Woe is Wal-Mart

The imminent threat of a hurricane can be the catalyst to brave the most inhospitable of places; hurricane shelters, rain filled ditches and the like.

On Tuesday I gritted my teeth and headed into Wal-Mart.

I have had an aversion to Wal-Mart ever since I came to America but I would advise any Brit who still believes Americans have white teeth and are relentlessly polite to take a trip through the hallowed concrete halls of Wal-Mart.

As soon as you are through the dirty glass doors and have passed the grab-a-toy machines that never yield up anything remotely cuddly, the Wal-Mart experience proper begins. There is a usually an employee loitering around the carts whose job may originally have been to hand them out. He or she either lost motivation two decades ago or wasn’t briefed properly because the unsuspecting shopper ends up having to get their own cart and using it to shove the aforementioned recalcitrant employee out of the way.

Inevitably about two minutes into the Wal-Mart experience one of the wheels of the bulky rat-grey carts will start to emit a loud screech and the cart will keep lurching to the left.

Ideally you would want something more bijou but you don’t want to be patronized by a member of staff who might say” “Where do you think you are? FarmFresh?” Nor do you want to brave the recalcitrant employee on the door who by now is looking into a grubby notebook, probably trying to make sure the store is making its daily quota of obese customers.

So you press on with the wonky cart that screams like a cat being castrated every 20 seconds and lurch to the pet shop section because your daughter likes to see dead goldfish floating in tiny glass containers.

Wal-Mart has some advantages. Its size means contact with fellow customers is filtered out and you can buy wine for less than $3 a bottle.

Unfortunately Wal-Mart’s biggest selling point, cheap goods, appears to have been bought at the expense of employees’ pay, benefits and overall happiness.

If you are lucky you may see them smoking and spitting on the asphalt outside the store as they recount the woe that is Wal-Mart.

First time visitors to Wal-Mart can make the mistake of believing the employees are there to help them, because they wear vests saying: “How May I help you?”

These vests should actually read: “Just don’t ask” because if you dare to confront them, you are liable to be snarled at. A friend recounts a story of how employees wearing the infamous vests tried to run her down in a Wal-Mart parking lot.

I certainly think Wal-Mart can be bad for your mental health. As soon as I start to look around and take in the environment, I feel myself sinking into some kind of social underclass. Loiter for too long in the densely packed areas such as the thoroughfare by the wilted lettuce section, and you will feel like an extra in an episode of the Jerry Springer show.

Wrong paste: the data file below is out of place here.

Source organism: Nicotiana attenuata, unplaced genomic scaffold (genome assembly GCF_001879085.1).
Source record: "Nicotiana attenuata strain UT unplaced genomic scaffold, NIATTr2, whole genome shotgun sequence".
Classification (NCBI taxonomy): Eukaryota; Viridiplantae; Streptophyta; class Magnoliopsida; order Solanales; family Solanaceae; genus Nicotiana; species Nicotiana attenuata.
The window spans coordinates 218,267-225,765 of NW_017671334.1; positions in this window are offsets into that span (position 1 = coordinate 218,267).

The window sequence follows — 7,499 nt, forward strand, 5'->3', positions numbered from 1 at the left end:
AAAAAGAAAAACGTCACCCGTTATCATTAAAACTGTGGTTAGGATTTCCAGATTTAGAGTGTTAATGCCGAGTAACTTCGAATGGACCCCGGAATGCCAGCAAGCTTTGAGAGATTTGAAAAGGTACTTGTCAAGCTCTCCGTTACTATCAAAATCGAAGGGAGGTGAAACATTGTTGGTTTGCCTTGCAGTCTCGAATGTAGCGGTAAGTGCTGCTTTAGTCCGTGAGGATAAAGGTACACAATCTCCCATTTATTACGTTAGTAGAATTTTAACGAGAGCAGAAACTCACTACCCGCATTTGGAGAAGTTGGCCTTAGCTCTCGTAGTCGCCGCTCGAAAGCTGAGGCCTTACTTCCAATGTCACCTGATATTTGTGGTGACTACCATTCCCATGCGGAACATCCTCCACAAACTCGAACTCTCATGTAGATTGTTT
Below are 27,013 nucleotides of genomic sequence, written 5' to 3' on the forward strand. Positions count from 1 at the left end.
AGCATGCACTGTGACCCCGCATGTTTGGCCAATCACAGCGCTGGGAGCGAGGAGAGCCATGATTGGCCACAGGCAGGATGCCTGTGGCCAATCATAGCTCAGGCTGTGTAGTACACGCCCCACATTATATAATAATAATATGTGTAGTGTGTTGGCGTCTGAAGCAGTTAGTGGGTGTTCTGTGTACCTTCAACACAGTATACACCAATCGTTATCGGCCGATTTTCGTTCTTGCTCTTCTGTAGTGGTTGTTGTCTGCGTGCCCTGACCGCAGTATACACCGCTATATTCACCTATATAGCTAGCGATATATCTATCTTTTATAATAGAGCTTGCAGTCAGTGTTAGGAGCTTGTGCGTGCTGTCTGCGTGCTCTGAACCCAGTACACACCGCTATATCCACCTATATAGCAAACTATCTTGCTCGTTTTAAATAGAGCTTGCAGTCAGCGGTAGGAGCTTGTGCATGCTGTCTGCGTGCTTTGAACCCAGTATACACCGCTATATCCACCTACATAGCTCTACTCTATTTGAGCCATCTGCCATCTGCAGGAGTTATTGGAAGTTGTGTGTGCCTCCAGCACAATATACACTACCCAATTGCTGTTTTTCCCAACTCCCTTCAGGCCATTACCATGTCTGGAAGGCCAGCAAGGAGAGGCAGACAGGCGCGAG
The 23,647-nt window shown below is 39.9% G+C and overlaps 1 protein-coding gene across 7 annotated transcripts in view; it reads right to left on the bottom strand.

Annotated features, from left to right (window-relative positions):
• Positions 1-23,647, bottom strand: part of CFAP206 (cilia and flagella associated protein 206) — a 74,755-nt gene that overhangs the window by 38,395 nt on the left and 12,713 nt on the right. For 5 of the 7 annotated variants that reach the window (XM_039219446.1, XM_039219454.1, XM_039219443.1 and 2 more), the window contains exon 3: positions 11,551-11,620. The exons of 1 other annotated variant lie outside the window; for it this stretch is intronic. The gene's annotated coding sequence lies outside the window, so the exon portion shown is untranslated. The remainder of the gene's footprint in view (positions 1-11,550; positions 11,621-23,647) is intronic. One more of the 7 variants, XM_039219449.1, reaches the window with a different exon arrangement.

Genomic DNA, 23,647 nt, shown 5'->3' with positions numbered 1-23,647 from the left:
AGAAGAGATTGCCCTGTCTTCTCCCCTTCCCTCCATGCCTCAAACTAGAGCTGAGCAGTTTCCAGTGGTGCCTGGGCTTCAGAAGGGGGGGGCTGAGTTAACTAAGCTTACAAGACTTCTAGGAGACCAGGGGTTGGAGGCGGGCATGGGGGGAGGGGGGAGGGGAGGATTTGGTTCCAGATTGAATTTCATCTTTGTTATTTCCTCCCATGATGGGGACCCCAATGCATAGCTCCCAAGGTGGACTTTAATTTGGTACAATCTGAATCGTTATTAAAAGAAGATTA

And Wal-Mart, in its wisdom seems intent on dragging the experience out. On any given day the vast store will have about four tills operational out of 30 leaving you to stand behind a psychotic mother of six who is able to multitask by tugging her stretchy pants over her vast love handles while simultaneously beating all of her family with a copy of the National Inquirer.

Two days before an expected hurricane Wal-Mart seemed a bit different. There was a small huddle of people in the camping section trying to work out how batteries go in flashlights and people had crates of water in their carts instead of Miller Lite.

I’m hoping I bought enough water because I have no desire to go back any time soon.


  1. Oh, dear. That sounds bad. We avoid Walmart like the plague, mostly because I began to research it a few years ago after watching the documentary about how its practices work, and how effectively the strategy has worked to destroy the fabric of small-town America. I was also appalled to realize that I'm subsidizing Walmart already. In addition to tax breaks and incentives doled out by desperate little backwaters to draw in a megastore, a larger percentage of its *full-time* employees than I would have guessed are on food stamps and Medicaid.

    Also, the place is seriously depressing. Even before watching the documentary, I was choosing farmer's markets and small local grocery stores over a trip to its dimly lit halls. I'd highly recommend shopping elsewhere, for your mental health. :)

    Good luck with the hurricane! Buy enough water for 2 weeks, if you can. A friend of mine in NC was without electricity or safe drinking water for 11 days after a big one once. Stay safe.

  2. Hilarious!! Don't shop at Wal-Mart, there isn't one in our town. I recommend the DVD "High Cost of Low Price". Friend of ours was visiting from England and he had to go find a Wal-Mart because where else can you buy bread, milk, eggs and a shot gun?

  3. *snorts* I believe that those employees at the front are called 'greeters'. Their proclaimed job is to say hello and greet you upon arrival. I have since heard that they are there to make sure you don't steal anything. But I guess really cheap wine is worth the temporary anguish ;)


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